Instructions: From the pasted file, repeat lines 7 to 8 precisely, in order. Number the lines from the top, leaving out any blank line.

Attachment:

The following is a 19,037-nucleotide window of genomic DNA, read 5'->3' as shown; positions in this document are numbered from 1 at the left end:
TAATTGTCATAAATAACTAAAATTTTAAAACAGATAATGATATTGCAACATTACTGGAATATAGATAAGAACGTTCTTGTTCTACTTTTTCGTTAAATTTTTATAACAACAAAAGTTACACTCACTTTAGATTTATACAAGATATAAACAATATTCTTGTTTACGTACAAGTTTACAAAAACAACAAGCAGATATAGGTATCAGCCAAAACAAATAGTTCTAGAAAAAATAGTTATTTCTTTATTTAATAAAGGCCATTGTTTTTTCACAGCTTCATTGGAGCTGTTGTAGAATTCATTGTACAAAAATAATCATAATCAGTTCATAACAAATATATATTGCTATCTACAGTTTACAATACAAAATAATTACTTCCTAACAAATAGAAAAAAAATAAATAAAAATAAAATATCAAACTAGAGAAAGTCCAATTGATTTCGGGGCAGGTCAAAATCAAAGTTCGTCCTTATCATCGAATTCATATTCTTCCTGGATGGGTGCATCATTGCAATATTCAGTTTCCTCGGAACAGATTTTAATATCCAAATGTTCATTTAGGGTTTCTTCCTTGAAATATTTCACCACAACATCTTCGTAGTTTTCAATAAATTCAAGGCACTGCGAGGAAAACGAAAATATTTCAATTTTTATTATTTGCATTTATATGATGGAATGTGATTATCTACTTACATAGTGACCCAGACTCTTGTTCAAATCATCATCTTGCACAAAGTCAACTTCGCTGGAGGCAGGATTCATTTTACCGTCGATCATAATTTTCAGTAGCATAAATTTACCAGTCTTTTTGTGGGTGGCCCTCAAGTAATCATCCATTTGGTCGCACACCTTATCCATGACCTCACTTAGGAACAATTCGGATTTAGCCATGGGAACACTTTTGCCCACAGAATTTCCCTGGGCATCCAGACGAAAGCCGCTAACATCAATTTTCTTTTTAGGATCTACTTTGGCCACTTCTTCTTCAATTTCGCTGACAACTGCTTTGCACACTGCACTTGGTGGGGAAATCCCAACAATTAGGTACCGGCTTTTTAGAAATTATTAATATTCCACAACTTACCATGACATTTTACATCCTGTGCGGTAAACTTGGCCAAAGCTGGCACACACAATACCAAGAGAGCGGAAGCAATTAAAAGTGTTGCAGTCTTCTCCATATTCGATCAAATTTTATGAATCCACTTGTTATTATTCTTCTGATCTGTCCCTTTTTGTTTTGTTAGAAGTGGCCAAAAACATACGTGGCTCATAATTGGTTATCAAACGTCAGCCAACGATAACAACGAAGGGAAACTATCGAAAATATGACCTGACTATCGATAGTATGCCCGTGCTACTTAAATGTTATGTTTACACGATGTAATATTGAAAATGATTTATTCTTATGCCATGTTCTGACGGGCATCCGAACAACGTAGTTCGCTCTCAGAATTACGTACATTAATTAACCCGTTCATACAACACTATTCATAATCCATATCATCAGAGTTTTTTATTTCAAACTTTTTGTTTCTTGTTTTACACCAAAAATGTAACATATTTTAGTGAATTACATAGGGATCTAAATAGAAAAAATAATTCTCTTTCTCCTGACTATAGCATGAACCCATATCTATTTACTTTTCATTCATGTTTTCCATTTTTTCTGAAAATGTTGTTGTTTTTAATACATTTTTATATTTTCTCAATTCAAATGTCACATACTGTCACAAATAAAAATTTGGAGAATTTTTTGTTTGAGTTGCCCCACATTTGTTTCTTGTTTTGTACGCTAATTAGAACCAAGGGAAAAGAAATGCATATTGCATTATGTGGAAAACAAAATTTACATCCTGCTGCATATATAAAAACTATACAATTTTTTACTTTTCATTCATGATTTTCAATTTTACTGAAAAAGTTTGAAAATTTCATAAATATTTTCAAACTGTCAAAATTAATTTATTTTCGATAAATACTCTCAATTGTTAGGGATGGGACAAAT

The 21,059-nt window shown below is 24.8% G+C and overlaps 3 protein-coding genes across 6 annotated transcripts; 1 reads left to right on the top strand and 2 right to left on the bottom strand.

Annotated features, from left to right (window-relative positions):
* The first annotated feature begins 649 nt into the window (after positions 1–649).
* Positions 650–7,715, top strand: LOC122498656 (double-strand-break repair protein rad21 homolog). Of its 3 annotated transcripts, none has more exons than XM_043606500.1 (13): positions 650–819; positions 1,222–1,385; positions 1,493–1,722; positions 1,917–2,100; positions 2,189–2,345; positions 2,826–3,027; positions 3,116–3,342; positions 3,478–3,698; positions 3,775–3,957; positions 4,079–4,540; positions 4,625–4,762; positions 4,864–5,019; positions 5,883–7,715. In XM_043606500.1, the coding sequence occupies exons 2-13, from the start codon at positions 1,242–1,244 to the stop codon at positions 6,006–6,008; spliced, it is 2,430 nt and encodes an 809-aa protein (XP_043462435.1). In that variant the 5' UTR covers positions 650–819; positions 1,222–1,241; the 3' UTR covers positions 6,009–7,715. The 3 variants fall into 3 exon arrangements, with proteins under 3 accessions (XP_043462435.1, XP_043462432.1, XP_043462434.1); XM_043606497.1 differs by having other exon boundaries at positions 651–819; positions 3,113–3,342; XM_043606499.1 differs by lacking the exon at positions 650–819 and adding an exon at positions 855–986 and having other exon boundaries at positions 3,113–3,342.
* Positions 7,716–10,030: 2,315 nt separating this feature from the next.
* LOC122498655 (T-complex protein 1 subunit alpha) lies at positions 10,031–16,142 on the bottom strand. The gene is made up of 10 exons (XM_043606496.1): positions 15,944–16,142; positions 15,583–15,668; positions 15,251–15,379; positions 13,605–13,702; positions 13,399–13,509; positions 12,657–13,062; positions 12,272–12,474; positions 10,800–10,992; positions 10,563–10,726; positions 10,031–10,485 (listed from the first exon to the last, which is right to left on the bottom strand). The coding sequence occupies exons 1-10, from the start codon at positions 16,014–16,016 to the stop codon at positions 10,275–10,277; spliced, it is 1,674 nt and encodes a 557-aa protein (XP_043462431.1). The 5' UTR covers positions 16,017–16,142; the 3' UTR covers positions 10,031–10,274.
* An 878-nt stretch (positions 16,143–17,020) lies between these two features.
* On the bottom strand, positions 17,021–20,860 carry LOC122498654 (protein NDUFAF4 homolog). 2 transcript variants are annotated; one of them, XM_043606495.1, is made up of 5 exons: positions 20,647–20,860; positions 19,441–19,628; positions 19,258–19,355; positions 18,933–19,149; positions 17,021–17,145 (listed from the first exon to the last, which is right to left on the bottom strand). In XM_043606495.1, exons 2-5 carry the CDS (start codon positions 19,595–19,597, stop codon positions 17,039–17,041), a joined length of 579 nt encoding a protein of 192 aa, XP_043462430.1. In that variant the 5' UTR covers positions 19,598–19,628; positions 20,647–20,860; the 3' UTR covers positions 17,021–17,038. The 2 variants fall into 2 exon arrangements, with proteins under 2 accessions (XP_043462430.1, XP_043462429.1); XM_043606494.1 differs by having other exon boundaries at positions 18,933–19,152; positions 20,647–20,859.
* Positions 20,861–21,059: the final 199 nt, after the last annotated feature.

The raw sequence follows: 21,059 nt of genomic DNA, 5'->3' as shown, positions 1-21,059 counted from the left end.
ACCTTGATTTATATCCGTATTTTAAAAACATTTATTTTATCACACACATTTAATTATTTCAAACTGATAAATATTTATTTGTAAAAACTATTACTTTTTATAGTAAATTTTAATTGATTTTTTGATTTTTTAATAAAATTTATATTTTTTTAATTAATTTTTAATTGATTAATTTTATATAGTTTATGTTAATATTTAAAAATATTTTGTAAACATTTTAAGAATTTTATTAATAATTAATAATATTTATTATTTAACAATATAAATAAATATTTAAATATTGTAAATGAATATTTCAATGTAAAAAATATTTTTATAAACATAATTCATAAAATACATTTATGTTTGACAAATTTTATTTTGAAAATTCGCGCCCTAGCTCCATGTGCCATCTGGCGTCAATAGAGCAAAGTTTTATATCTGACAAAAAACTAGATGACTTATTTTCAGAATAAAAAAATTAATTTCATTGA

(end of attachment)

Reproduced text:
* Positions 7,716–10,030: 2,315 nt separating this feature from the next.
* LOC122498655 (T-complex protein 1 subunit alpha) lies at positions 10,031–16,142 on the bottom strand. The gene is made up of 10 exons (XM_043606496.1): positions 15,944–16,142; positions 15,583–15,668; positions 15,251–15,379; positions 13,605–13,702; positions 13,399–13,509; positions 12,657–13,062; positions 12,272–12,474; positions 10,800–10,992; positions 10,563–10,726; positions 10,031–10,485 (listed from the first exon to the last, which is right to left on the bottom strand). The coding sequence occupies exons 1-10, from the start codon at positions 16,014–16,016 to the stop codon at positions 10,275–10,277; spliced, it is 1,674 nt and encodes a 557-aa protein (XP_043462431.1). The 5' UTR covers positions 16,017–16,142; the 3' UTR covers positions 10,031–10,274.